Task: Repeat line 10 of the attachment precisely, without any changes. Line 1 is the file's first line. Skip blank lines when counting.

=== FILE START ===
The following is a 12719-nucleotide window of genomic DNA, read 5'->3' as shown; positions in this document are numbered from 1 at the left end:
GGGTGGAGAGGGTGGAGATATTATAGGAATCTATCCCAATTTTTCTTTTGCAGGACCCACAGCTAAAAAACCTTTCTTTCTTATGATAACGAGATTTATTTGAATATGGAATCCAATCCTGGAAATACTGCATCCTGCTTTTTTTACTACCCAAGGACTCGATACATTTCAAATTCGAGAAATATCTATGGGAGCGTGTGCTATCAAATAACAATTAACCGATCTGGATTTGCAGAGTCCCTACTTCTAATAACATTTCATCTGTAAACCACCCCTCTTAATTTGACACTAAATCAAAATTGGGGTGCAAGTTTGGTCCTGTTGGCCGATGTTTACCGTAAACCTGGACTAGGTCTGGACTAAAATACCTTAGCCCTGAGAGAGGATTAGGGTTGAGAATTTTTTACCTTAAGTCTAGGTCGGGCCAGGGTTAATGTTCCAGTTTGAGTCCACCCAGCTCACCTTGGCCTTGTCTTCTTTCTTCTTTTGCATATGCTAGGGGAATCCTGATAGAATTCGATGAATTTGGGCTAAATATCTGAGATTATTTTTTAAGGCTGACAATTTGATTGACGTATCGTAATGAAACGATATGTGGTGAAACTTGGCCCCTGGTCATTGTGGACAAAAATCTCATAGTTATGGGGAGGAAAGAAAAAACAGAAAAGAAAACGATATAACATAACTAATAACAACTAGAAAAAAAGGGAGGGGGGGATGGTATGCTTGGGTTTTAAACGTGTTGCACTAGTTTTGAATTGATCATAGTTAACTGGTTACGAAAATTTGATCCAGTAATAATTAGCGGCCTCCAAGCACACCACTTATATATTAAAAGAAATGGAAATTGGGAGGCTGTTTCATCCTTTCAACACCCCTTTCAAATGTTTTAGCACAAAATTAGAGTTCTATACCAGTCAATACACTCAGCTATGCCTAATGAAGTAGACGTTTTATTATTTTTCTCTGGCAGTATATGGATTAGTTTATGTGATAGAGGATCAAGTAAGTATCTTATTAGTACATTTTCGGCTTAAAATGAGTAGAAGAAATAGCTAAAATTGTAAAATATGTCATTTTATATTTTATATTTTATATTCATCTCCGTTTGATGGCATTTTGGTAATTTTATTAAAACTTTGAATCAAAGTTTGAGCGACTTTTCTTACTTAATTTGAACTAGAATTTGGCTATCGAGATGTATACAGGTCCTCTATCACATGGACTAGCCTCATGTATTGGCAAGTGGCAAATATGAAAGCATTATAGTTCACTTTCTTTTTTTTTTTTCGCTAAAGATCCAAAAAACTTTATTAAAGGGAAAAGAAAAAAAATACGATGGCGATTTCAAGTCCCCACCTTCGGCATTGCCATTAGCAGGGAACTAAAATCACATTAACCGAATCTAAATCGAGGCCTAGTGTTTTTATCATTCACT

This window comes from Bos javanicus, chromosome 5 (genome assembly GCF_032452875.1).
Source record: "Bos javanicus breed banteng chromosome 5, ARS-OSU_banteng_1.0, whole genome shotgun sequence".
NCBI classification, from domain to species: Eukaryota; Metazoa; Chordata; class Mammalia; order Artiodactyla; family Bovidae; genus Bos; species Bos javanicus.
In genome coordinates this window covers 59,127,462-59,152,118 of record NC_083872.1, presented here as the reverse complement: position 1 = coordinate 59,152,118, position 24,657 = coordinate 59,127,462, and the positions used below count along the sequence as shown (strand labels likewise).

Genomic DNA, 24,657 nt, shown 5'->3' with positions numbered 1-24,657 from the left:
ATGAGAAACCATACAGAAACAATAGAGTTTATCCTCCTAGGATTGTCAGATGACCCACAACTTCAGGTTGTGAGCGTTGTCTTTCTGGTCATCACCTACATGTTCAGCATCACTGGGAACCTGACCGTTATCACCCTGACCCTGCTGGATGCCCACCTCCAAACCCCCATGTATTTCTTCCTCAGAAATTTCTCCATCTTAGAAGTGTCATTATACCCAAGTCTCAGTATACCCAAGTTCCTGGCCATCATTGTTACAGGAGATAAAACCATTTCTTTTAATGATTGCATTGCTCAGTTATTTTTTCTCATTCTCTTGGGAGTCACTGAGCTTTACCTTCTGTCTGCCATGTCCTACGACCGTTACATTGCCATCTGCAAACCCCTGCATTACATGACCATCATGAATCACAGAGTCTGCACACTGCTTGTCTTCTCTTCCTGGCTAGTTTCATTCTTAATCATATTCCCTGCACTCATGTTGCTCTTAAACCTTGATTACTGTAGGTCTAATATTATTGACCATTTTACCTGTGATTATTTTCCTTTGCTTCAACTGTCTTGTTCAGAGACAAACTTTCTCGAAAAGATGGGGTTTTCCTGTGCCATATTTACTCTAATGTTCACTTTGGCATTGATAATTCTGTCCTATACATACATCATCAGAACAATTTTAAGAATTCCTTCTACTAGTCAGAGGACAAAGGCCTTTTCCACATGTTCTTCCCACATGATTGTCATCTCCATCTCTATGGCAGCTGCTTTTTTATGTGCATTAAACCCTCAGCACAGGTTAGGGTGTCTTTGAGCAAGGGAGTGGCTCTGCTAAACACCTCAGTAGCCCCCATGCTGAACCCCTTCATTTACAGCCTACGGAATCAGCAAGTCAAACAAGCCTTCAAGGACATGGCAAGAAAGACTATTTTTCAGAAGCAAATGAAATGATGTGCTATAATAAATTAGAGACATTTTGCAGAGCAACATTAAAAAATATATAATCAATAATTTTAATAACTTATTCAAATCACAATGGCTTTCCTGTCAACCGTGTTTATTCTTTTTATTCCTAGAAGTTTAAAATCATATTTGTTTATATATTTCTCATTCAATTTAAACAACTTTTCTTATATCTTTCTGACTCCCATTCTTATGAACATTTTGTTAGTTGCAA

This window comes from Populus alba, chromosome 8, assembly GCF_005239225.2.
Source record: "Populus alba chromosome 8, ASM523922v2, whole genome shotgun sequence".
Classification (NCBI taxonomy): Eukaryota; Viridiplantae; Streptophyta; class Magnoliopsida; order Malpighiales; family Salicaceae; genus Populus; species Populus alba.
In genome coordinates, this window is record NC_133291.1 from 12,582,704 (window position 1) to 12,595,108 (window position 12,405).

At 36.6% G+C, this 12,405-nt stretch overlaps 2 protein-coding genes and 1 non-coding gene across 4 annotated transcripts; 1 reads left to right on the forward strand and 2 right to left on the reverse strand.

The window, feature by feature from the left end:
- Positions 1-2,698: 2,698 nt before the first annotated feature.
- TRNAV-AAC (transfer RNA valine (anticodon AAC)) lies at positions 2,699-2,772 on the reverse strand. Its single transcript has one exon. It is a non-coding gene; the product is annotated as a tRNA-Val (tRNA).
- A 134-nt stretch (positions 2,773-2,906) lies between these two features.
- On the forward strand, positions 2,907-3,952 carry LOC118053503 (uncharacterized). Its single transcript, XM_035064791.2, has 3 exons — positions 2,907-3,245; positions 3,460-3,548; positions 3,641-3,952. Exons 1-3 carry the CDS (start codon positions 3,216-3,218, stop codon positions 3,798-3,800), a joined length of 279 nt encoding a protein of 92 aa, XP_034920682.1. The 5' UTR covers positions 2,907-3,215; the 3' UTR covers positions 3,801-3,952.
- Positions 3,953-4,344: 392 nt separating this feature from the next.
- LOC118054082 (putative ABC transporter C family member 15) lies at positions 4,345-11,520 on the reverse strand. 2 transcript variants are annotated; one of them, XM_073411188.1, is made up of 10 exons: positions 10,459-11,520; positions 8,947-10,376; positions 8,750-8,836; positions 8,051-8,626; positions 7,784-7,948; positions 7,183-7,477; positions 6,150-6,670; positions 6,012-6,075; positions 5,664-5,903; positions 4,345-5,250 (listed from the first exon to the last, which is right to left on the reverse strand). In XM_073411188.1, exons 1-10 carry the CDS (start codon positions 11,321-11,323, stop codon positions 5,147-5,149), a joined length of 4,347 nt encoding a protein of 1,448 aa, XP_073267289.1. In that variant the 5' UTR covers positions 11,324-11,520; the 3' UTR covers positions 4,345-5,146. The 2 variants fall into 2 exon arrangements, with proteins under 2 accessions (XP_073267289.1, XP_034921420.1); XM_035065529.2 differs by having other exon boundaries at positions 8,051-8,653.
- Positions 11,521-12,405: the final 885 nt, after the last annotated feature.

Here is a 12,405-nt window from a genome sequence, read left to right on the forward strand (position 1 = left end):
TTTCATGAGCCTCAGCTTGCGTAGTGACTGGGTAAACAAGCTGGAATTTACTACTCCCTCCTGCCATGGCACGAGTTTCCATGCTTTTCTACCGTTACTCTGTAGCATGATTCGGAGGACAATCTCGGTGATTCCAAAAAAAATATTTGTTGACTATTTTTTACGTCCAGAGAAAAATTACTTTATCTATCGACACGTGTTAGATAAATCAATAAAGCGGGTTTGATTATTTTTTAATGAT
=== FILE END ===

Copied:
Source record: "Populus alba chromosome 8, ASM523922v2, whole genome shotgun sequence".